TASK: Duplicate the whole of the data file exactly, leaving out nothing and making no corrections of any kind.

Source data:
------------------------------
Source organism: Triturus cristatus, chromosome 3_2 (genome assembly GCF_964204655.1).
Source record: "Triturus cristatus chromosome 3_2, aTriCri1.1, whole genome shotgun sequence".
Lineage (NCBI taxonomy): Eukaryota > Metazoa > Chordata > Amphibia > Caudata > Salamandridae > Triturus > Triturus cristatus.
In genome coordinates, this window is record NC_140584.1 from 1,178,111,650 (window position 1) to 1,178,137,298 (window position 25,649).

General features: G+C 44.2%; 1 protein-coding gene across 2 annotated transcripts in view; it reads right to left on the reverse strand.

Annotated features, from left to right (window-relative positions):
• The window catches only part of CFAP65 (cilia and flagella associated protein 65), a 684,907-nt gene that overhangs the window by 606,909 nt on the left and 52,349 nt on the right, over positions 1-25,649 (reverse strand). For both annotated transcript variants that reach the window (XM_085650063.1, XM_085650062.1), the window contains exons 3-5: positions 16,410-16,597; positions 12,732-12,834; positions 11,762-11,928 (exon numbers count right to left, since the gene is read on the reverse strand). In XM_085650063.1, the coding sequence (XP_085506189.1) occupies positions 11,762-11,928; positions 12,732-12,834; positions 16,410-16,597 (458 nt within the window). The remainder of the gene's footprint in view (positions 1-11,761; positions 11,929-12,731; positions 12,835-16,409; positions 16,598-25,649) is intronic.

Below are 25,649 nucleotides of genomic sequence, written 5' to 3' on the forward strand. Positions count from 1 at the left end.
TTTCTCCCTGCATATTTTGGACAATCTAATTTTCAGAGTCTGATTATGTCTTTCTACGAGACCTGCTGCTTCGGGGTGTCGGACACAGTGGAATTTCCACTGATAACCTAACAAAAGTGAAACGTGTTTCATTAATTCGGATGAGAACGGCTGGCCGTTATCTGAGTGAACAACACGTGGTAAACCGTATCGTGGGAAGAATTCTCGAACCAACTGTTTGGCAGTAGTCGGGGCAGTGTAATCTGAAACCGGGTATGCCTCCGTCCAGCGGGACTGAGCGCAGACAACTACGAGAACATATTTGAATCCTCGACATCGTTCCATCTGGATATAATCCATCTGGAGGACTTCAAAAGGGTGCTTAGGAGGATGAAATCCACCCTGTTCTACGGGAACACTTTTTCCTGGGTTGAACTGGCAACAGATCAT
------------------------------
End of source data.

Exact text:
Source organism: Triturus cristatus, chromosome 3_2 (genome assembly GCF_964204655.1).
Source record: "Triturus cristatus chromosome 3_2, aTriCri1.1, whole genome shotgun sequence".
Lineage (NCBI taxonomy): Eukaryota > Metazoa > Chordata > Amphibia > Caudata > Salamandridae > Triturus > Triturus cristatus.
In genome coordinates, this window is record NC_140584.1 from 1,178,111,650 (window position 1) to 1,178,137,298 (window position 25,649).

General features: G+C 44.2%; 1 protein-coding gene across 2 annotated transcripts in view; it reads right to left on the reverse strand.

Annotated features, from left to right (window-relative positions):
• The window catches only part of CFAP65 (cilia and flagella associated protein 65), a 684,907-nt gene that overhangs the window by 606,909 nt on the left and 52,349 nt on the right, over positions 1-25,649 (reverse strand). For both annotated transcript variants that reach the window (XM_085650063.1, XM_085650062.1), the window contains exons 3-5: positions 16,410-16,597; positions 12,732-12,834; positions 11,762-11,928 (exon numbers count right to left, since the gene is read on the reverse strand). In XM_085650063.1, the coding sequence (XP_085506189.1) occupies positions 11,762-11,928; positions 12,732-12,834; positions 16,410-16,597 (458 nt within the window). The remainder of the gene's footprint in view (positions 1-11,761; positions 11,929-12,731; positions 12,835-16,409; positions 16,598-25,649) is intronic.

Below are 25,649 nucleotides of genomic sequence, written 5' to 3' on the forward strand. Positions count from 1 at the left end.
TTTCTCCCTGCATATTTTGGACAATCTAATTTTCAGAGTCTGATTATGTCTTTCTACGAGACCTGCTGCTTCGGGGTGTCGGACACAGTGGAATTTCCACTGATAACCTAACAAAAGTGAAACGTGTTTCATTAATTCGGATGAGAACGGCTGGCCGTTATCTGAGTGAACAACACGTGGTAAACCGTATCGTGGGAAGAATTCTCGAACCAACTGTTTGGCAGTAGTCGGGGCAGTGTAATCTGAAACCGGGTATGCCTCCGTCCAGCGGGACTGAGCGCAGACAACTACGAGAACATATTTGAATCCTCGACATCGTTCCATCTGGATATAATCCATCTGGAGGACTTCAAAAGGGTGCTTAGGAGGATGAAATCCACCCTGTTCTACGGGAACACTTTTTCCTGGGTTGAACTGGCAACAGATCAT